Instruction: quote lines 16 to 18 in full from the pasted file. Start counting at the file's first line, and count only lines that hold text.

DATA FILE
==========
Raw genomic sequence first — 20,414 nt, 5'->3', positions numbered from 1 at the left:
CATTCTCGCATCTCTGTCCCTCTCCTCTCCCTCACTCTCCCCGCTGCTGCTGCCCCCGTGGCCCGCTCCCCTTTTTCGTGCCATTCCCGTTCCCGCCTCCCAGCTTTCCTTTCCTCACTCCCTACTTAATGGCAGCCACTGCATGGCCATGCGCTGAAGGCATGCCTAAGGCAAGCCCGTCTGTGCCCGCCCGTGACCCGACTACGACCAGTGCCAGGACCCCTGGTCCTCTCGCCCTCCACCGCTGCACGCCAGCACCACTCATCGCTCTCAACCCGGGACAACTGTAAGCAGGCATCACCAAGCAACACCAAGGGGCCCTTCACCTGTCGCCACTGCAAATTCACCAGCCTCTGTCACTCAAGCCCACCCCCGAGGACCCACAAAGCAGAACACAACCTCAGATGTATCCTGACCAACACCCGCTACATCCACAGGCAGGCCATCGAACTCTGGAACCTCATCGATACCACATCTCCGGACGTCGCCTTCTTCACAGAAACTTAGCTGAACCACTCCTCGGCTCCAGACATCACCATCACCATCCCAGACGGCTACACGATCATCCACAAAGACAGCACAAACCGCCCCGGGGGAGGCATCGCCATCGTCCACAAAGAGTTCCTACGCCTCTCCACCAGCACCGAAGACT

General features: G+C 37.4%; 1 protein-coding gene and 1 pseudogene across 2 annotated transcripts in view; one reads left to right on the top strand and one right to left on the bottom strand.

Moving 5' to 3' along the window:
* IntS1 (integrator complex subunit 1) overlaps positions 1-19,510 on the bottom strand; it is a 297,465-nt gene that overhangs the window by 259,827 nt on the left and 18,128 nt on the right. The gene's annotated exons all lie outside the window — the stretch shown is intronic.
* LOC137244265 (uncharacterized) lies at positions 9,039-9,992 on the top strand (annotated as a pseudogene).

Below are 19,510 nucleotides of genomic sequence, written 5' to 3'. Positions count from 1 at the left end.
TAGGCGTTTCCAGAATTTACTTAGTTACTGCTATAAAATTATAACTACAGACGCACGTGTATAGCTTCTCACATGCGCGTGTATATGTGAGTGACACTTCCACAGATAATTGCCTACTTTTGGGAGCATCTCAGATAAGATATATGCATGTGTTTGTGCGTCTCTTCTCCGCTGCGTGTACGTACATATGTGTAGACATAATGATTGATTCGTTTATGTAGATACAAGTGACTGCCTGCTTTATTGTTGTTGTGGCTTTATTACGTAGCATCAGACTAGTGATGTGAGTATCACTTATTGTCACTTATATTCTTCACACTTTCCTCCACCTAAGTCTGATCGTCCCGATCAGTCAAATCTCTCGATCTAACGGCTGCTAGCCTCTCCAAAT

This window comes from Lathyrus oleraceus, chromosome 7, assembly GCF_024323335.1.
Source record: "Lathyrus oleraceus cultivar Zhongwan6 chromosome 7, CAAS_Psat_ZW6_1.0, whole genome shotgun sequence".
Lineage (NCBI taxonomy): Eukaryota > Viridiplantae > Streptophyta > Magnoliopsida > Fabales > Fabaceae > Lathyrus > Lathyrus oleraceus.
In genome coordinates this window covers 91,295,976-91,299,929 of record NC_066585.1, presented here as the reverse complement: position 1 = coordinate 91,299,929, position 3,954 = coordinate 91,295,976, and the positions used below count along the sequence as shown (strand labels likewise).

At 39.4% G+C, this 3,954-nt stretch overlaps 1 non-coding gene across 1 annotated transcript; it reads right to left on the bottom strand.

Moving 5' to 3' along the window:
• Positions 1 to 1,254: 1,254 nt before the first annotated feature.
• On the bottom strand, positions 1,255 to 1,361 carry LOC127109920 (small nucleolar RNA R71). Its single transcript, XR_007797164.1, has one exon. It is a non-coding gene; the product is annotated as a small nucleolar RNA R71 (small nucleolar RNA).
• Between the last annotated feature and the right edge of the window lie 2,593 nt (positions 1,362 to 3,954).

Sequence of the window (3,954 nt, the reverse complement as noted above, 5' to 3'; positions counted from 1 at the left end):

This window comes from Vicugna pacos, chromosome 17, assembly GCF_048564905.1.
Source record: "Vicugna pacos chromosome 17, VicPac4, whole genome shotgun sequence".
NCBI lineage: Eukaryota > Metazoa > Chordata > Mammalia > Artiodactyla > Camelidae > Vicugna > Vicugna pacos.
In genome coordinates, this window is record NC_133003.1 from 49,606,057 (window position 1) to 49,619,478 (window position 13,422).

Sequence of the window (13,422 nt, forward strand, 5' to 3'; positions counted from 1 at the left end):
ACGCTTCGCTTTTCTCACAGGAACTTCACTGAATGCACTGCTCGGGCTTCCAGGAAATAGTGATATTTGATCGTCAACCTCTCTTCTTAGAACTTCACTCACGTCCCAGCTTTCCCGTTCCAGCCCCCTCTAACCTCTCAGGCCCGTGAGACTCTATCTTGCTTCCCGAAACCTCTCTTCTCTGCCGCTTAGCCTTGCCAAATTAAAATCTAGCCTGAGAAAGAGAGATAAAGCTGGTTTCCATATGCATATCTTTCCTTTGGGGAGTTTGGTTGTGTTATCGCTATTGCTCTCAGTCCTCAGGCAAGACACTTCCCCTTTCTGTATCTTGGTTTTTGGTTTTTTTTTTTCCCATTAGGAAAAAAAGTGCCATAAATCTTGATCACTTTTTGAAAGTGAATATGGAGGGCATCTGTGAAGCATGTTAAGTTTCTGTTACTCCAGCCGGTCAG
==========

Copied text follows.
• On the bottom strand, positions 1,255 to 1,361 carry LOC127109920 (small nucleolar RNA R71). Its single transcript, XR_007797164.1, has one exon. It is a non-coding gene; the product is annotated as a small nucleolar RNA R71 (small nucleolar RNA).
• Between the last annotated feature and the right edge of the window lie 2,593 nt (positions 1,362 to 3,954).

Sequence of the window (3,954 nt, the reverse complement as noted above, 5' to 3'; positions counted from 1 at the left end):